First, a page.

In film it’s a bit different. Black culture had a tumultuous history in film. At first film was used to mock black culture and create narratives to the masses of what “the negro” is like. They type casted blacks and utilized stereotypes to build the narrative of blacks as lazy, violent, criminal, stupid, and just all the things you do not want to be. Black actors would be type casted for many years to come after the genesis of motion pictures. A few early actors broke through in respectable roles and made their name by being absolutely prolific on-screen i.e.: Sidney Poitier. As time went on the amount of black actors on-screen was still minimal but the ones that were seen the most and given legit opportunities were very profitable. For example, Eddie Murphy and his run in the 80’s where his most profitable film generated approximately 234,760,478 million dollars at the box office. Will Smith in the 90’s where his most profitable film made 548,609,500 million dollars at the box office. It is not to say that there weren’t actors of color that had a great career during those times, it is to say that as far as the black superstar there usually isn’t more than one or two occupying the same space at the same time. The ones that do become superstars shatter records. It is similar to how right now it’s Kevin Hart’s time. In a lot of films of the past 20 years you could see parts of black culture within it. A lot of movies have rap music on their scores. The movies that are made with majority black casts are not given the same exposure as its counterparts but they do tend to receive cult following statuses.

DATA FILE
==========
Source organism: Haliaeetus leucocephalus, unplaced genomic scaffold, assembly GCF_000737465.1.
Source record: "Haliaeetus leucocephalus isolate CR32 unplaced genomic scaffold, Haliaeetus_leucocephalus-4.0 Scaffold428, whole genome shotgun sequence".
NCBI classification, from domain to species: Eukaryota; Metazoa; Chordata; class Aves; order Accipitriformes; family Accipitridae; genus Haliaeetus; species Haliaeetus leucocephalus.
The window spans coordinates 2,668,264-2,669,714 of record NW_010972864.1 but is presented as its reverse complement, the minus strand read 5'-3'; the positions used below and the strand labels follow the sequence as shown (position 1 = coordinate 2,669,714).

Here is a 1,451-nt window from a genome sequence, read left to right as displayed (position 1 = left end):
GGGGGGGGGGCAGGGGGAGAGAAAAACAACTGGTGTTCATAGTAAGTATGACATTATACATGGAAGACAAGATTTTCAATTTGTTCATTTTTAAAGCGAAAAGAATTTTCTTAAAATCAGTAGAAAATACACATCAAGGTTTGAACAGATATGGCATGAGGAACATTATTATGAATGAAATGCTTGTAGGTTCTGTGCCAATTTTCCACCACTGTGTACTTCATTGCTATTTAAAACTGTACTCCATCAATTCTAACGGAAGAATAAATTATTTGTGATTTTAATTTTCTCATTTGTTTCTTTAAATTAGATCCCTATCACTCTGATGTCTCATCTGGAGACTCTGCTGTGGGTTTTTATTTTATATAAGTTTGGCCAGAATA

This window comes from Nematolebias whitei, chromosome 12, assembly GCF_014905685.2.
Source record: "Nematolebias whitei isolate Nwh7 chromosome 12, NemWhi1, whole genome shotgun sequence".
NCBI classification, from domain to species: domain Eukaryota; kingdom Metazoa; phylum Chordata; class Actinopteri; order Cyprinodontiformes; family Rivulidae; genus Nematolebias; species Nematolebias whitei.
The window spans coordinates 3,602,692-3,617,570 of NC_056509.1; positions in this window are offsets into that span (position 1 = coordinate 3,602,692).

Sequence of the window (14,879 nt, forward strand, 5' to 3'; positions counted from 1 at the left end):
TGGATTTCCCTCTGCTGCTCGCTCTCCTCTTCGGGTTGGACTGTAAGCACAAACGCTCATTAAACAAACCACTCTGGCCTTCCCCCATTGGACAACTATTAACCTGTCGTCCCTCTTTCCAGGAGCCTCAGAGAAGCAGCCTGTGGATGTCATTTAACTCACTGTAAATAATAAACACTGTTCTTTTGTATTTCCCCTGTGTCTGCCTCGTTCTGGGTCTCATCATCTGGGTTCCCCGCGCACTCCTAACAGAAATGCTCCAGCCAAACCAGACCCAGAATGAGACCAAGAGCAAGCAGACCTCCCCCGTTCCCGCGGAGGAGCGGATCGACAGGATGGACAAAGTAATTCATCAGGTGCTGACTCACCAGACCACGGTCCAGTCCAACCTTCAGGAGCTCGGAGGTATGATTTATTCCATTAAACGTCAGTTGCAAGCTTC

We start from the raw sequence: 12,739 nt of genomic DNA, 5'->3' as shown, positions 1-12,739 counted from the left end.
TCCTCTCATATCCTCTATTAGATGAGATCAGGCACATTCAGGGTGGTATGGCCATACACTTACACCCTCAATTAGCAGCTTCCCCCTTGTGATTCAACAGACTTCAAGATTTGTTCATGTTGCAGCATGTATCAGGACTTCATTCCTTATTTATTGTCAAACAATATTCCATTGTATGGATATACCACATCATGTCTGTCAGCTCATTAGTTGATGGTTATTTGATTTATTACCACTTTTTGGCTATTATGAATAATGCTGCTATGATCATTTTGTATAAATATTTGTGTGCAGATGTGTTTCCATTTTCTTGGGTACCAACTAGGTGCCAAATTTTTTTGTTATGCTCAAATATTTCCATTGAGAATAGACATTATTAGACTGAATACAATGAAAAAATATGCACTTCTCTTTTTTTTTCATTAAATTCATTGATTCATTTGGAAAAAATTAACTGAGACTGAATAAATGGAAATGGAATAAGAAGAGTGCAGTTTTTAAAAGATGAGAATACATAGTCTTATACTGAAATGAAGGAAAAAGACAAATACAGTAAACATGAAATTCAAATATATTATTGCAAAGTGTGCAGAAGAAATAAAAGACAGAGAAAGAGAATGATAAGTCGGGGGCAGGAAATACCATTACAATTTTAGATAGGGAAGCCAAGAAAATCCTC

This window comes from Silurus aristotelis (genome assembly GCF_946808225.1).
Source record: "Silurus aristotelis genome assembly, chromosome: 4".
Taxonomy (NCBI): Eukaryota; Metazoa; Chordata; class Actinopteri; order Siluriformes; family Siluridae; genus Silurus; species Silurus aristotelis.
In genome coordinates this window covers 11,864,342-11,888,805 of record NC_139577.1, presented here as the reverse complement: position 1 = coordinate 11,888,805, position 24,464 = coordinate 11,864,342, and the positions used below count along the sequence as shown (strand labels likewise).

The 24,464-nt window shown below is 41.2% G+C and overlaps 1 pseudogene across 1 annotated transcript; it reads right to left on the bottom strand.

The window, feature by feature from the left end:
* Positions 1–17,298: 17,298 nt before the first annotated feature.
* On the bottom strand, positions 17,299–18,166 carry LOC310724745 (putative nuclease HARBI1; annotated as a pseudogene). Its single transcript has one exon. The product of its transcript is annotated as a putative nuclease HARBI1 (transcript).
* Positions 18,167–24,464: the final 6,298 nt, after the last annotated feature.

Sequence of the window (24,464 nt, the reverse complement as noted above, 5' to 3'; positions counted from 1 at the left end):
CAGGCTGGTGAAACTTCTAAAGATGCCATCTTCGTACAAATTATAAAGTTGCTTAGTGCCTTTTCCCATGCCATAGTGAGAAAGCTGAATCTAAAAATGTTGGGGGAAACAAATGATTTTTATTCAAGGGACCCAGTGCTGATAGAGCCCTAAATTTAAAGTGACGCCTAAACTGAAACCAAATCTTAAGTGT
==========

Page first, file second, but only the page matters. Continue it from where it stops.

It’s obvious that black culture is synonymous with American culture. So much of the pain and struggle of black voices have translated into beautiful works of art and that art has changed America. The only problem is black culture is still not really recognized in regards to getting the accolades and opportunities that are deserved. For example the #Oscarssowhite debacle that just occurred as well as the lack of jobs for black actors in Hollywood. Despite all of the great things that blacks have added to American film and culture, they’re still being ostracized from film and not even being nominated for the most coveted award you could receive as an actor; an Oscar. Same could be said for the Grammys. The Grammys clearly does not care about hip-hop. It seems as if a lot of times they try to get it out-the-way. The list of great Rap albums that haven’t received Grammys is unacceptable. It seems as if they won’t even take the time to do their due diligence in regards to understanding hip-hop. Although black culture has changed American Culture from an artistic standpoint, black culture is still not seen as being of equal value to mainstream pop culture. It seems that black culture is only important when corporate executives can modify it and receive an outstanding ROI. They take black pain and turn it into profit. Black culture has been profitable but more for corporate entities and less for the black people it represents. Despite the financial success of black culture, black pain remains.
One must ask why we constantly need their validation. We are always enraged when they leave us out of the Grammy’s or The Oscars. I understand we want to receive the accolades we deserve, but if you look at it historically black culture has never received the praise it’s deserved. Black art forms have only been utilized for profit. Why do we seek acceptance from the entities that have exploited us, ostracized us, and won’t recognize our true value. Maybe if we recognize our true value we could reap the rewards from our own culture.
We don’t need their accolades to value our artistry.